The chemoprotective effects of cruciferous vegetables against cancer has been linked to the induction of detoxification enzymes, including the phase II enzymes, glutathione S-transferases (GST) and quinone reductase (QR). Four glucosinolate breakdown products found in Brussels sprouts and previously shown individually to affect detoxification enzymes - (1-cyano-2-hydroxy-3- butene (Crambene), indole-3-carbinol (I3C), phenylethyl isothiocyanate (PEITC) and 1-isothiocyanato-3-(methylsulfinyl)-propane (IBN) - were administered to male F344 rats by oesophageal intubation for 7 days both as a mixture and individually to assess the effect of these compounds on GST and QR activity in the pancreas, an organ previously shown to be affected by cruciferous diets. The doses of each compound in the mixture (50 mg Crambene/kg, 56 mg 13C/kg, 0.1 mg PEITC/kg and 38 mg IBN/kg) were chosen to represent the relative proportions of the parent glucosinolate for each compound in Brussels sprouts and shown to be below the toxic threshold for all the compounds. In rats receiving the mixture, pancreatic QR and GST activities were elevated 31- and 1.7-fold, respectively, while glutathione (GSH) was elevated threefold. On an individual basis, Crambene alone caused a 21-fold elevation of QR and 1.5-fold elevation of GST activities, while pancreatic GSH was elevated by both Crambene and PEITC 2.6- and twofold, respectively. No other significant effects of individual components were found. When the mixture was administered at 60% of the original dose, pancreatic QR and GST activities were elevated 12- and 1.4-fold, respectively, and pancreatic GSH was elevated 1.5-fold. At 20% of the original dose, pancreatic GSH was unaffected and QR and GST activities were elevated 2.7- and 1.3-fold, respectively. The results of these studies suggest that a diet rich in cruciferous vegetables may produce phase II enzyme induction in the pancreas, and that Crambene may be the most active component.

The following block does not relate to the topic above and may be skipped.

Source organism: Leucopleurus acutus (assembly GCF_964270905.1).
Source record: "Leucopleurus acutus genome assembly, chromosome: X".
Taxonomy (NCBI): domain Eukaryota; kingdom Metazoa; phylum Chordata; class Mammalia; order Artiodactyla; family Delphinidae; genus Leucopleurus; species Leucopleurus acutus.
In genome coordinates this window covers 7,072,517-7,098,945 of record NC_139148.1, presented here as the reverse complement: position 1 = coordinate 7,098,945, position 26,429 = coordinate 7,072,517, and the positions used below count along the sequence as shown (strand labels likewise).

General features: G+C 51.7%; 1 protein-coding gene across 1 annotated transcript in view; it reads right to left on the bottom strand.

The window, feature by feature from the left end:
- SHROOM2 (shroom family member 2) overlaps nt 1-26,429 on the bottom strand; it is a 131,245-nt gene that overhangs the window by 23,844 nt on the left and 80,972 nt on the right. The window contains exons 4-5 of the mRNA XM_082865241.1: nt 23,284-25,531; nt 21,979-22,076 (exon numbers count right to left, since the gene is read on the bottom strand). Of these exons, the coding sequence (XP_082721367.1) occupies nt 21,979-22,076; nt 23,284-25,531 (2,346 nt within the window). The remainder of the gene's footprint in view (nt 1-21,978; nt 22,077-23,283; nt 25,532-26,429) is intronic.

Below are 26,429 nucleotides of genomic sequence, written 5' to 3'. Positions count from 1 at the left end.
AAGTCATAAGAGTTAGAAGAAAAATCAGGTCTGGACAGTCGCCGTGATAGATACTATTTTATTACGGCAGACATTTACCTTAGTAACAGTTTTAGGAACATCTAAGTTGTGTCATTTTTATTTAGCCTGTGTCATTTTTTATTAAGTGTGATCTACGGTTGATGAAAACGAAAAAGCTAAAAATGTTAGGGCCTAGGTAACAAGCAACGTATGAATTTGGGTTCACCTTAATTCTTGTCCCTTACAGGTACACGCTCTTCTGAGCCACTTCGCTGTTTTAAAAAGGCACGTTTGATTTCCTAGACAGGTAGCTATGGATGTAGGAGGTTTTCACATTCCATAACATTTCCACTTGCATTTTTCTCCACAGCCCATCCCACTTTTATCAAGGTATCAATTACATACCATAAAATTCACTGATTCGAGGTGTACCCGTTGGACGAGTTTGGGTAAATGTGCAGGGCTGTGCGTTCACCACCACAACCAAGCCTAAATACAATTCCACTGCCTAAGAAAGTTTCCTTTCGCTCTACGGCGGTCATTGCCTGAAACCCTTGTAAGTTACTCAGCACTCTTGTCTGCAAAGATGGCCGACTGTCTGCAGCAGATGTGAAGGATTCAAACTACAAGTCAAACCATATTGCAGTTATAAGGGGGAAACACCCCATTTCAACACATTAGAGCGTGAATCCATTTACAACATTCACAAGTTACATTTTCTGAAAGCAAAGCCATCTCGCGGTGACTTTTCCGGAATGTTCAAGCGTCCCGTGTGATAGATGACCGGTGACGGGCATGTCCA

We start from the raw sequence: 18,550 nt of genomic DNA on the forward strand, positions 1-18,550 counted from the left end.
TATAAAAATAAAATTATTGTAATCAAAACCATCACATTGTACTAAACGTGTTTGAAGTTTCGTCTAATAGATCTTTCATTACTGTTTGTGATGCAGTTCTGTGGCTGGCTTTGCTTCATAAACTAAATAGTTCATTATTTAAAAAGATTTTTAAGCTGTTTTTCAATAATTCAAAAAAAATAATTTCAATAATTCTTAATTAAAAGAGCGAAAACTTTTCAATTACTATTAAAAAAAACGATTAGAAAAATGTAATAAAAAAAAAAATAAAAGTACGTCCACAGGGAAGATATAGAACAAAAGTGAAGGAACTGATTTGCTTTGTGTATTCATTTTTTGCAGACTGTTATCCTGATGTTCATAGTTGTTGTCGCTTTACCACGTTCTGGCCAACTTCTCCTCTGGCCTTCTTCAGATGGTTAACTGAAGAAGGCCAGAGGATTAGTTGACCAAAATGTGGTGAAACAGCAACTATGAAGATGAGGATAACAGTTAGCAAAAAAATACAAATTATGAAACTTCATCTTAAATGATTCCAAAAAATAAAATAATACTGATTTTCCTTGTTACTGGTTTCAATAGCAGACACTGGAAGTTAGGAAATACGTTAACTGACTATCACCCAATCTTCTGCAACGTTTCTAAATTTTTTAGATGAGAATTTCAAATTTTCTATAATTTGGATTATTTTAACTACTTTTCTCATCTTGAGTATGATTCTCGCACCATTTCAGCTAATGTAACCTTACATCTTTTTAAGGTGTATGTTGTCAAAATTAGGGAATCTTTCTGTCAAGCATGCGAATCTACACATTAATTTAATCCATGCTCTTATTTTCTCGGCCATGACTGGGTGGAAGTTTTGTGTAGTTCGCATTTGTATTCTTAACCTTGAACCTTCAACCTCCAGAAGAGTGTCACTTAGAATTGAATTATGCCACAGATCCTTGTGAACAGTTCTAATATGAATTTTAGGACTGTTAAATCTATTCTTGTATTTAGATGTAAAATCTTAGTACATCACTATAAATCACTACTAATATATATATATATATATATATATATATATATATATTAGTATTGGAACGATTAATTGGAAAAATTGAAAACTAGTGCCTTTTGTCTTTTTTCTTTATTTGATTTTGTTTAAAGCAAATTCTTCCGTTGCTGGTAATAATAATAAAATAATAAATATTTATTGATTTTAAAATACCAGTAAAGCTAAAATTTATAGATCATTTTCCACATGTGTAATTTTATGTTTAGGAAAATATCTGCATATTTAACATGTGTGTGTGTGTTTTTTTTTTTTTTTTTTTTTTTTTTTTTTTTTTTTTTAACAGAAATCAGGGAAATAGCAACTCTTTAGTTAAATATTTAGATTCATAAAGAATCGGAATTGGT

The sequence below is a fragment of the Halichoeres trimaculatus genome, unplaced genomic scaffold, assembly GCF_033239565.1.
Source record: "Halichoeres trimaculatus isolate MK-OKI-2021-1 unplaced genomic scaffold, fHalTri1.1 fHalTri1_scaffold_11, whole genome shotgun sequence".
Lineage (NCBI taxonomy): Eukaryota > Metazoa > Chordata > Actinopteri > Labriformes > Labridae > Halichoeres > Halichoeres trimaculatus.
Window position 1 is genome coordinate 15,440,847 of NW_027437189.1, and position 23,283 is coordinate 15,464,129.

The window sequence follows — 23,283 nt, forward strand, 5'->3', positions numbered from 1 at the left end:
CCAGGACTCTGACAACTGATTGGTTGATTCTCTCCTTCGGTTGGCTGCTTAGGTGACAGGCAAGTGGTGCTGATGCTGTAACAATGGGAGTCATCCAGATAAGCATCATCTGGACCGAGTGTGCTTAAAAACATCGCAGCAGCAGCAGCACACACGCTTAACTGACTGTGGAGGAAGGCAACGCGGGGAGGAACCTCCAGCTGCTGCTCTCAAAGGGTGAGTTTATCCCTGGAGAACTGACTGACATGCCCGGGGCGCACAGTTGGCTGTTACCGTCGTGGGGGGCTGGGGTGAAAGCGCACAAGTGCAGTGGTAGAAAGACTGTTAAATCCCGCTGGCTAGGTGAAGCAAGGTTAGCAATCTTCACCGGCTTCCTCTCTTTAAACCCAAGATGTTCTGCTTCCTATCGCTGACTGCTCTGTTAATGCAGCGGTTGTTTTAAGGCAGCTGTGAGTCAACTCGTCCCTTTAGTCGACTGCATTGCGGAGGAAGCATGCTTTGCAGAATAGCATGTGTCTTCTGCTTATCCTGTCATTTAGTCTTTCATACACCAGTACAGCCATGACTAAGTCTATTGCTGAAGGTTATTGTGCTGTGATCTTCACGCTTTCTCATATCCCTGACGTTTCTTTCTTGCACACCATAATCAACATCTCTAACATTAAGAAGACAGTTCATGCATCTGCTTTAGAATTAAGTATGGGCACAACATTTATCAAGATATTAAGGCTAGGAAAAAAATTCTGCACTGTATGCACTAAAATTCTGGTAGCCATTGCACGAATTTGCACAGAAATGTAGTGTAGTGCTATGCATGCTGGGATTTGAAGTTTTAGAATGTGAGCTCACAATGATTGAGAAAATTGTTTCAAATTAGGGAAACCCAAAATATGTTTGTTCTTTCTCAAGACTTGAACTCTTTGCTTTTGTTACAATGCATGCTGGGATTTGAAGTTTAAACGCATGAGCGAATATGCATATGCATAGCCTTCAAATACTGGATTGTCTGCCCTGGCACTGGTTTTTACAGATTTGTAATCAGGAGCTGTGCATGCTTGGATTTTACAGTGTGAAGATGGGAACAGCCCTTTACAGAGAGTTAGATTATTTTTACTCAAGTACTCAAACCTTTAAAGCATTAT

ASJC Scopus subject areas
- Food Science